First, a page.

“I am the Floyd Mayweather of MMA.”
Of all the zingers from Conor McGregor and all the intensity present in the first UFC 229 press conference, this quote form Khabib Nurmagomedov was one of the most meaningful of the entire event. What gave it meaning isn’t so much the accuracy of the statement, but its relevance. That statement from Khabib Nurmagomedov captures the one thing that Conor McGregor most stands to gain as a competitor at UFC 229: redemption.
When Conor McGregor lost to Nate Diaz at UFC 196, that defeat consumed him. All McGregor wanted was to get that loss back. He was still the reigning 145-pound champion, and even though he was yet to become a “champ-champ,” the options were aplenty for the Irishman. But there was only one fight that McGregor would accept for both his legacy and his peace of mind, and that was a rematch against Nate Diaz.
“After the fight, Lorenzo (Fertitta) and I went up to Conor’s house that he was renting here in Las Vegas and started talking about, ‘what are you thinking, what’s next?’ And he was obsessed, obsessed with fighting Nate Diaz again,” Dana White told ESPN in 2016.
“Obviously Lorenzo and I tried to argue with him and say let’s go back down to 145 and defend your title, or if you really want the Diaz fight that bad, do it at 155. And he wants to fight at 170. Even his coach, Coach (John) Kavanagh, tried to get him to get off this rematch and off the 170-pound fight, but it’s what he wanted,” White said.
Not only did Conor McGregor demand to fight Nate Diaz again, but he needed the fight to happen at the same weight class, 170, a division in which he was undersized and had never competed in prior to UFC 196. This, without question, speaks to the competitive gorilla that dwells within McGregor and the fact that he cares about more than money and fame, but most certainly also cares deeply about the family name he so proudly invokes when speaking of the McGregor family line. Conor McGregor is a very prideful man that does not accept defeat lying down, and his insistence on fighting Nate Diaz again demonstrated that.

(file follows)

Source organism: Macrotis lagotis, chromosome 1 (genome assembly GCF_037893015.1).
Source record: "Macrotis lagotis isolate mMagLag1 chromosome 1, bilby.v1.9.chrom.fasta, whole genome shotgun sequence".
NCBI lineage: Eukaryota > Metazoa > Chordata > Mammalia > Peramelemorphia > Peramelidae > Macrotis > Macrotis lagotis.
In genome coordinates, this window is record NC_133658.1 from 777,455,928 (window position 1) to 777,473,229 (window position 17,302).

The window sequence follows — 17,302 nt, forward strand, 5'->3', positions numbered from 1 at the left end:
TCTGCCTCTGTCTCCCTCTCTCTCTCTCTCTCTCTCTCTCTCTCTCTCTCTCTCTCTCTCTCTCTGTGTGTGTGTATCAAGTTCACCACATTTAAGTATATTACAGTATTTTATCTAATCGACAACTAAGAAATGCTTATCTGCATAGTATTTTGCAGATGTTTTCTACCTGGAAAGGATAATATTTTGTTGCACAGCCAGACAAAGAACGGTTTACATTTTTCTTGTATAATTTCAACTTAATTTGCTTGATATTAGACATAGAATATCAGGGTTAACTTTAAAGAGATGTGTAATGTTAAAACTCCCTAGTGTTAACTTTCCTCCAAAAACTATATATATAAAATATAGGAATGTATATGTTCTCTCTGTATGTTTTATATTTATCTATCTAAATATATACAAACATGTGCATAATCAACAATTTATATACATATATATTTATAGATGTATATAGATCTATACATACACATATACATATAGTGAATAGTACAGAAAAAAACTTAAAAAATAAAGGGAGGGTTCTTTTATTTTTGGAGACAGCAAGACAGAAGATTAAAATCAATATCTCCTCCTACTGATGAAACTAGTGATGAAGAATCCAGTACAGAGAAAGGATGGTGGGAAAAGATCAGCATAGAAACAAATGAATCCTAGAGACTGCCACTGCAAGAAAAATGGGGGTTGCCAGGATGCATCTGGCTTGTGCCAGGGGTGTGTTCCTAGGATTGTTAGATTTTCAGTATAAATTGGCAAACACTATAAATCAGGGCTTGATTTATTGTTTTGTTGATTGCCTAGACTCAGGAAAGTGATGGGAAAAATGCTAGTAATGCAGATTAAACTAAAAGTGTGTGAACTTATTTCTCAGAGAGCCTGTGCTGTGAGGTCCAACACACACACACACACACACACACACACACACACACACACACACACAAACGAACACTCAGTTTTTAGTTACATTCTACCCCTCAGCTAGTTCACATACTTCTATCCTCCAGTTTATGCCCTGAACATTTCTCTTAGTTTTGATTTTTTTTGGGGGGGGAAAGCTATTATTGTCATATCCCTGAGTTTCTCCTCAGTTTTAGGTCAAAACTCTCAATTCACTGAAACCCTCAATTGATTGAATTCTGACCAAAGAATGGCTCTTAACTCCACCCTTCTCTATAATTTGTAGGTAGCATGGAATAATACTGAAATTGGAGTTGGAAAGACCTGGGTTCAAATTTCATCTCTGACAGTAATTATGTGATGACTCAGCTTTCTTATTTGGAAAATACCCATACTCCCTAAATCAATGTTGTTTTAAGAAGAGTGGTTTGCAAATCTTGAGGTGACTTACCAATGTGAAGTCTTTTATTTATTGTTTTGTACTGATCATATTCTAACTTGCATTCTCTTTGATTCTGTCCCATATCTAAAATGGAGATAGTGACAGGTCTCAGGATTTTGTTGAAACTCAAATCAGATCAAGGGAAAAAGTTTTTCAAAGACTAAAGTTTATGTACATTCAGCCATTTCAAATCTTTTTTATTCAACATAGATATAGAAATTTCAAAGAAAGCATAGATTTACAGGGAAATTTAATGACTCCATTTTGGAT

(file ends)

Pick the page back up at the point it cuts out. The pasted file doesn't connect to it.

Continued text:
McGregor was able to put his restless mind at ease by being victorious in his rematch against Nate Diaz. Being the ultra-competitor that he is, McGregor has been vocal about the need for there to be a trilogy bout between himself and Diaz to officially settle the score; but for the time being, McGregor was able to find redemption by not only gaining that victory in a record-breaking UFC 202 event, but also by going on to become the first ever fighter to hold two championships simultaneously in the UFC three months later.
Unfortunately, there does not seem to be any such rematch in sight against Floyd Mayweather. Now McGregor and combat sports fans should know better than to hold that loss against him. After all, it was his first ever boxing bout against arguably the greatest boxing technician of all time who was yet to suffer defeat. We know that. But does someone with the competitive fire of McGregor know that? Is he capable of accepting that? He may have no choice but to. With Floyd Mayweather practically guaranteed to be unwilling to accept a “proper fight” against McGregor and with a boxing rematch also being far-fetched, this time there didn’t seen to be any redemption for McGregor to claim. While in his prime, McGregor had, at least in the eyes of many fans, forsaken the sport that blessed him with fame and fortune, allowing himself to be stripped of both of his championships by refusing to compete again against fighters who many believed presented him the most difficult challenges: Tony Ferguson and Khabib Nurmagomedov, among others.